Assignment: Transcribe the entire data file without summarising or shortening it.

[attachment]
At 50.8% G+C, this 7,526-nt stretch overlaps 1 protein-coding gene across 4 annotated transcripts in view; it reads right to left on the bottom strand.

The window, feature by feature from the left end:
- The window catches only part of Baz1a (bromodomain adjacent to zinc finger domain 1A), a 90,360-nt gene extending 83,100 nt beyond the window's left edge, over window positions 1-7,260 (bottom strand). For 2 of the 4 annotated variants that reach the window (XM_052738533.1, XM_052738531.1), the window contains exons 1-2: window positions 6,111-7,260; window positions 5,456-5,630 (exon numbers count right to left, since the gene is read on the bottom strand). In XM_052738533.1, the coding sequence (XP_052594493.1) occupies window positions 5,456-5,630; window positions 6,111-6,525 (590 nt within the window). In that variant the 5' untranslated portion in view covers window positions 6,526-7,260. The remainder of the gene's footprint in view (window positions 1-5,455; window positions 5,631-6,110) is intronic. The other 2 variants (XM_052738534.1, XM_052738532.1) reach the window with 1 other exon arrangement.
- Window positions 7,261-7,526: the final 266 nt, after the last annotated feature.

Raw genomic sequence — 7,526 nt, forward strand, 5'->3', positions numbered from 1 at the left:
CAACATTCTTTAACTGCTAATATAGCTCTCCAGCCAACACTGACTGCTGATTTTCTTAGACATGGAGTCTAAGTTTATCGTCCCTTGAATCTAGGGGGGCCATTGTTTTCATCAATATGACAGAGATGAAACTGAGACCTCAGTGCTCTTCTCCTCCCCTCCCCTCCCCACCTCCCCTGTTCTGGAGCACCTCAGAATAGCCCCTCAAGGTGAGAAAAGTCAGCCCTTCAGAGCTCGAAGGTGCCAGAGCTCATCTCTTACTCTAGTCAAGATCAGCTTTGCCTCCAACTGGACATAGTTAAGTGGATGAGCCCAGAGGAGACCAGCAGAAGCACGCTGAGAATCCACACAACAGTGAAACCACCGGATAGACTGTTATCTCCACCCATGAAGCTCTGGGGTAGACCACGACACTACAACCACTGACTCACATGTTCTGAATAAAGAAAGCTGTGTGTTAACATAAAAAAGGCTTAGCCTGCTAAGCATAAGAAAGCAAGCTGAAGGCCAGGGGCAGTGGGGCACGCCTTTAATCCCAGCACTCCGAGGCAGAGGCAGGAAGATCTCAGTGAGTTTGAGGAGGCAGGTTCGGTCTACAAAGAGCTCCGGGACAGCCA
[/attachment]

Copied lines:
At 50.8% G+C, this 7,526-nt stretch overlaps 1 protein-coding gene across 4 annotated transcripts in view; it reads right to left on the bottom strand.

The window, feature by feature from the left end:
- The window catches only part of Baz1a (bromodomain adjacent to zinc finger domain 1A), a 90,360-nt gene extending 83,100 nt beyond the window's left edge, over window positions 1-7,260 (bottom strand). For 2 of the 4 annotated variants that reach the window (XM_052738533.1, XM_052738531.1), the window contains exons 1-2: window positions 6,111-7,260; window positions 5,456-5,630 (exon numbers count right to left, since the gene is read on the bottom strand). In XM_052738533.1, the coding sequence (XP_052594493.1) occupies window positions 5,456-5,630; window positions 6,111-6,525 (590 nt within the window). In that variant the 5' untranslated portion in view covers window positions 6,526-7,260. The remainder of the gene's footprint in view (window positions 1-5,455; window positions 5,631-6,110) is intronic. The other 2 variants (XM_052738534.1, XM_052738532.1) reach the window with 1 other exon arrangement.
- Window positions 7,261-7,526: the final 266 nt, after the last annotated feature.

Raw genomic sequence — 7,526 nt, forward strand, 5'->3', positions numbered from 1 at the left:
CAACATTCTTTAACTGCTAATATAGCTCTCCAGCCAACACTGACTGCTGATTTTCTTAGACATGGAGTCTAAGTTTATCGTCCCTTGAATCTAGGGGGGCCATTGTTTTCATCAATATGACAGAGATGAAACTGAGACCTCAGTGCTCTTCTCCTCCCCTCCCCTCCCCACCTCCCCTGTTCTGGAGCACCTCAGAATAGCCCCTCAAGGTGAGAAAAGTCAGCCCTTCAGAGCTCGAAGGTGCCAGAGCTCATCTCTTACTCTAGTCAAGATCAGCTTTGCCTCCAACTGGACATAGTTAAGTGGATGAGCCCAGAGGAGACCAGCAGAAGCACGCTGAGAATCCACACAACAGTGAAACCACCGGATAGACTGTTATCTCCACCCATGAAGCTCTGGGGTAGACCACGACACTACAACCACTGACTCACATGTTCTGAATAAAGAAAGCTGTGTGTTAACATAAAAAAGGCTTAGCCTGCTAAGCATAAGAAAGCAAGCTGAAGGCCAGGGGCAGTGGGGCACGCCTTTAATCCCAGCACTCCGAGGCAGAGGCAGGAAGATCTCAGTGAGTTTGAGGAGGCAGGTTCGGTCTACAAAGAGCTCCGGGACAGCCA